High court limits privacy law
Decision could improve students' access to campus crime records
In a 7-2 ruling, the Court decided that individual students cannot seek damages from institutions for the release of personal information regulated by FERPA, also known as the Buckley Amendment.
The decision limits what could have been a chilling effect on the news media from schools fearing lawsuits and thus tightening their reign on student records.
The 1974 statute prohibits all federally funded institutions from releasing individual students' 'education records' without the prior written consent of students or their parents. The only remedy for violations explicitly provided in the statute is the withholding of federal funding when the U.S. Department of Education finds the school has engaged in a 'policy or practice' of releasing such records.
'[W]here a statute provides no indication that Congress intends to create new individual rights, there is no basis for a private suit,' Chief Justice William Rehnquist wrote for the five-person majority. The decision keeps enforcement of FERPA within the Department of Education.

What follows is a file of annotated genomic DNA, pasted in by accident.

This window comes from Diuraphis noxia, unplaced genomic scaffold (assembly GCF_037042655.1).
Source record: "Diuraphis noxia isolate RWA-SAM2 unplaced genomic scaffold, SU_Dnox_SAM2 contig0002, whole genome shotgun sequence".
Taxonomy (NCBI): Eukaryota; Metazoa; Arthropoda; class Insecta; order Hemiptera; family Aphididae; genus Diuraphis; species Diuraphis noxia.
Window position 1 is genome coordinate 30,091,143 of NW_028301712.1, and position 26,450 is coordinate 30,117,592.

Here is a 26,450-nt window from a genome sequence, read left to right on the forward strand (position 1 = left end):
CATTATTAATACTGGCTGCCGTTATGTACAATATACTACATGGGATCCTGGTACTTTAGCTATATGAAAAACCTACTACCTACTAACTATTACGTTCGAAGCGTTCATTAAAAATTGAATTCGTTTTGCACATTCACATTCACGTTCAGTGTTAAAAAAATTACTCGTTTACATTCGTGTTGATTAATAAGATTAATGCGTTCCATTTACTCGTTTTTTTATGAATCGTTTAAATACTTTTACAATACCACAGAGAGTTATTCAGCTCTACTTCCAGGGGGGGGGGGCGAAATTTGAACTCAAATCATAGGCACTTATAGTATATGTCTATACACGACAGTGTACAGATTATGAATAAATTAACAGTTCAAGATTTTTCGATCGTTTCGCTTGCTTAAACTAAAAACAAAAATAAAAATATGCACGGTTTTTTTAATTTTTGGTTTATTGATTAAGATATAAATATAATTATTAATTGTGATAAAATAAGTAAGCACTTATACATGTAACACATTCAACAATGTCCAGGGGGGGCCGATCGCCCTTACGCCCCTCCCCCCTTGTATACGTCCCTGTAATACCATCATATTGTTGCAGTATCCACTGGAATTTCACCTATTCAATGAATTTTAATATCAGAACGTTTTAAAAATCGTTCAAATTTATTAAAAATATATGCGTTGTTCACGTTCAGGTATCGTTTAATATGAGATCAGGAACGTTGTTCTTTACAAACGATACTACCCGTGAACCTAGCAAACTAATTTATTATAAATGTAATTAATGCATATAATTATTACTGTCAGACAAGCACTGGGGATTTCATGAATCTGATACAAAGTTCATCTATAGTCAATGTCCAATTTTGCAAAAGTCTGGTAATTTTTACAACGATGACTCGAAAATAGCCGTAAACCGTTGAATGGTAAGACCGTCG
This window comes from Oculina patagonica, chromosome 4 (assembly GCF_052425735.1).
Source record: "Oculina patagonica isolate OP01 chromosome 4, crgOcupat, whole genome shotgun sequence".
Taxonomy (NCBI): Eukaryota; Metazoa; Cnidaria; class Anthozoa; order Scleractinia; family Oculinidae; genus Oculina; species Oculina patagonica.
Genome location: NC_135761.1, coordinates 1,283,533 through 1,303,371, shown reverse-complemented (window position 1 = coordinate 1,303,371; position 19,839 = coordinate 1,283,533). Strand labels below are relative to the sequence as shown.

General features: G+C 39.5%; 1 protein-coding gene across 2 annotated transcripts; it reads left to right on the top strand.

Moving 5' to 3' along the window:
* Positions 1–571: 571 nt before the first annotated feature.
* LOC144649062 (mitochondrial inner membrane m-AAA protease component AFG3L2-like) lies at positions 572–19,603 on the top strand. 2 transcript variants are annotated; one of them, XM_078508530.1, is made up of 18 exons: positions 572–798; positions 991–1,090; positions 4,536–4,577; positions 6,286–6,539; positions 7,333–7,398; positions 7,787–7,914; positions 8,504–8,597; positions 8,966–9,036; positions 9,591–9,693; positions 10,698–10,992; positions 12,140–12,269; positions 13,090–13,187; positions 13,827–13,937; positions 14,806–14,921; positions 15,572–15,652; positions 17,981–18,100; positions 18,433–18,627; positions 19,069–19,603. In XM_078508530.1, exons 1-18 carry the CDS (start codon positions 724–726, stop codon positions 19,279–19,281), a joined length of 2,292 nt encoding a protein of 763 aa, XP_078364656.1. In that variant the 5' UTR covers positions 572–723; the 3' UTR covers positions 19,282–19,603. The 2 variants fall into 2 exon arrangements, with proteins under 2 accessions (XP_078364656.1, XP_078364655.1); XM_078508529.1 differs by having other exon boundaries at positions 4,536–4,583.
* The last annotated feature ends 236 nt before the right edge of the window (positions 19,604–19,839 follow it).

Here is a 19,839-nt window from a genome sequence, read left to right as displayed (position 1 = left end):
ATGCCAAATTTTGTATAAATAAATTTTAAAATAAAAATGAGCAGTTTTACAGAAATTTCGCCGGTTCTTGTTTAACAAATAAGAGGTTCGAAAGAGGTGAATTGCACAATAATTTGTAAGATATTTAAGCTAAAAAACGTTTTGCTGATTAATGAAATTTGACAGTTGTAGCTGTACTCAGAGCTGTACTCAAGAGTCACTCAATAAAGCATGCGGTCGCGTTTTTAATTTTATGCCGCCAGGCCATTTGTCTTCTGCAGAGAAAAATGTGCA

Justice David Souter, joined by Steven Breyer, filed a concurring opinion, stating that FERPA does not imply private lawsuits because the law itself is 'broad and nonspecific,' leaving schools uncertain about what kinds of information they can and cannot release. The justices refused to buy into the majority's use of a single 'clear and unambiguous' language test to determine whether a federal law gave an individual the right to sue.
Justices John Paul Stevens and Ruth Bader Ginsberg dissented, criticizing the court for ignoring a 'new category of second-class statutory rights' that have been created by Congress but which can no longer be enforced.
The question of private action was raised when former Gonzaga University student Ru Paster, identified in court documents only as John Doe, said university officials violated FERPA when they reported unsubstantiated sexual assault allegations to Washington state's teacher certification office. Paster said that he failed to get state teaching certification because of the allegations.
Paster sued the Spokane, Wash., Jesuit school after it released information to the state licensing agency about the sexual assault allegations, even though he was never convicted of a crime.
The Supreme Court's decision overturns a Washington state supreme court ruling awarding Paster $1.1 million, $450,000 of which was based on the FERPA violation.
case: Gonzaga Univ. v. Doe, 122 S.Ct. 2268 (2002)
Fall 2002, reports